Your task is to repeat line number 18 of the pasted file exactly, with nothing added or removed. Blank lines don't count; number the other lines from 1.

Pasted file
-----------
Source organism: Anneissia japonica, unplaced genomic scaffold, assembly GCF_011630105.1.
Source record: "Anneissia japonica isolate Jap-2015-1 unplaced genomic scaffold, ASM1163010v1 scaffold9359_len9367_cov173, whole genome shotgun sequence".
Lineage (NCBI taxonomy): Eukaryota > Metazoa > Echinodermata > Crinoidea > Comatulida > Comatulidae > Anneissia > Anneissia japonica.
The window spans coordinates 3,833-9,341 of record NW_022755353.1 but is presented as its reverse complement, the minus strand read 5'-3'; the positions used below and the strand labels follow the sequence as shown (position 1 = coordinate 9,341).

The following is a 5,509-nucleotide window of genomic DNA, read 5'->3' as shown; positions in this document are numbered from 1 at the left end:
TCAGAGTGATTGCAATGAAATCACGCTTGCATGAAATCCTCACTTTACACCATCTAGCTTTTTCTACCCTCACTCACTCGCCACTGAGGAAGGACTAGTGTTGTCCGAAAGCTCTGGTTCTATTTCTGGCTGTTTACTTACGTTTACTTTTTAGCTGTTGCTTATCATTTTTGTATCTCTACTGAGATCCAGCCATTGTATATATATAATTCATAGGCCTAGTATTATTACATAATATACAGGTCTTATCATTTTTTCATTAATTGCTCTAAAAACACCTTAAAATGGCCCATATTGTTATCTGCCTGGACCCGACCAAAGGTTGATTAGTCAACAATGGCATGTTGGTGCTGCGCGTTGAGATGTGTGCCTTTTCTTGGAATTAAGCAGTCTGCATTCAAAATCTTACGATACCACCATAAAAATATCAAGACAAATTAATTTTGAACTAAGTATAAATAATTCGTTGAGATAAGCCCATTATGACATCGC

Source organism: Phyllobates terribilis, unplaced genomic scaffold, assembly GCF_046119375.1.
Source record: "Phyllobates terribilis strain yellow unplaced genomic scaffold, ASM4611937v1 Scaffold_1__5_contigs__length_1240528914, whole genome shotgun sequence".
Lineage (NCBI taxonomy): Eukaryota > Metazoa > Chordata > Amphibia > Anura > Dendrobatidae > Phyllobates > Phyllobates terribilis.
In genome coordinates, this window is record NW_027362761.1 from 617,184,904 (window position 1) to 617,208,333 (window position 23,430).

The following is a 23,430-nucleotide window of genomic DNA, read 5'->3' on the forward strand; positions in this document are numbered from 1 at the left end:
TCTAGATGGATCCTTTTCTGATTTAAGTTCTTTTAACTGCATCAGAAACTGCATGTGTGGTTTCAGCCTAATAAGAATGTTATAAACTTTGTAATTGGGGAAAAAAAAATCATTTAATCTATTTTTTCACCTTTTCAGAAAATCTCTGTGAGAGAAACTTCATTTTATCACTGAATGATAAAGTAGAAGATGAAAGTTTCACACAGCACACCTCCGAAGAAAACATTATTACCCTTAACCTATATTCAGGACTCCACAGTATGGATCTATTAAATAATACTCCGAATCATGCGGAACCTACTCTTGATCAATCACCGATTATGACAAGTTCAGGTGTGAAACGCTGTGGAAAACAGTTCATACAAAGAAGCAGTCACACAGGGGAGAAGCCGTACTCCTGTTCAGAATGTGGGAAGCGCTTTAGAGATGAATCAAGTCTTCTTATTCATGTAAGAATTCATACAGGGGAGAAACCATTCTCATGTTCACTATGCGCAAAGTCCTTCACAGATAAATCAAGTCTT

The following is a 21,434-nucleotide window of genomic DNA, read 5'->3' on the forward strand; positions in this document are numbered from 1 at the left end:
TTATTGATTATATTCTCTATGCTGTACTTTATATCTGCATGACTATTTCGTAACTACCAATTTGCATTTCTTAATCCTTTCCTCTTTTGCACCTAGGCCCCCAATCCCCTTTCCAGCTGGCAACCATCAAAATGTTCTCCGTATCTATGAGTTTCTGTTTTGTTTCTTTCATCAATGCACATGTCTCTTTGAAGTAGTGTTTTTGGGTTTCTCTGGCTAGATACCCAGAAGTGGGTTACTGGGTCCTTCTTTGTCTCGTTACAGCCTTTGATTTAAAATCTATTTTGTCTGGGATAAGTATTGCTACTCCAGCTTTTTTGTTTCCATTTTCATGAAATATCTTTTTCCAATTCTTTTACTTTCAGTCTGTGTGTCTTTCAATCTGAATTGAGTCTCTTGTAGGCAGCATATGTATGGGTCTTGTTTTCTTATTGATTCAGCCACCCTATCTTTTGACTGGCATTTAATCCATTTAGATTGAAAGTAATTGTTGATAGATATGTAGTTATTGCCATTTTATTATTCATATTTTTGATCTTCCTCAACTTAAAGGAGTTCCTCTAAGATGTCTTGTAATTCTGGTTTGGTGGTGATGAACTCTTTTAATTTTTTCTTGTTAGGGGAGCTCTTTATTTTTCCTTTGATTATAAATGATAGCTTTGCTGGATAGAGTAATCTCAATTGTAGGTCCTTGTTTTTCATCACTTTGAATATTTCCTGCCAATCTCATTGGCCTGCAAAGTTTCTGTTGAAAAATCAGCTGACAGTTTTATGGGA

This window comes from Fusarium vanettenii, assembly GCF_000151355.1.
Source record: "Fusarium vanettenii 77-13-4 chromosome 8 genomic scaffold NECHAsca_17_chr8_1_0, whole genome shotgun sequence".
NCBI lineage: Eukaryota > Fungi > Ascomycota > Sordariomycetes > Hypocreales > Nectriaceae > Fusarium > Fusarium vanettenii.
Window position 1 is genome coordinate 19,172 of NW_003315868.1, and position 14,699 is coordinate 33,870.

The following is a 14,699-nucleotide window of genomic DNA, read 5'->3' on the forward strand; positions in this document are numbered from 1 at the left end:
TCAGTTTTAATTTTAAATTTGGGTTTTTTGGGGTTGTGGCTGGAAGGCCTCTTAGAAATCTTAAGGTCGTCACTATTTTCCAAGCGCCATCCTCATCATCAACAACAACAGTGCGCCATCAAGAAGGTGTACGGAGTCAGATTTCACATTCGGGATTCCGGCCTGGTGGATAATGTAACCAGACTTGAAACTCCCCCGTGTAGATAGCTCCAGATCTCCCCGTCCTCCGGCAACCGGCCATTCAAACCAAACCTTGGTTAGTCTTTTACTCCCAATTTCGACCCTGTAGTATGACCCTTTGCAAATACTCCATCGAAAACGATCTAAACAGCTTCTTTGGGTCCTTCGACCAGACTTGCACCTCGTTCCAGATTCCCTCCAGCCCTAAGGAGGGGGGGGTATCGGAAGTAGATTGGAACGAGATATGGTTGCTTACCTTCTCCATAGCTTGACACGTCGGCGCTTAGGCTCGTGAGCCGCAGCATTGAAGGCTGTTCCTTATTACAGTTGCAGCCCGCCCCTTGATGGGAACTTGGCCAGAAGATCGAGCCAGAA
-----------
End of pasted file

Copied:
Window position 1 is genome coordinate 19,172 of NW_003315868.1, and position 14,699 is coordinate 33,870.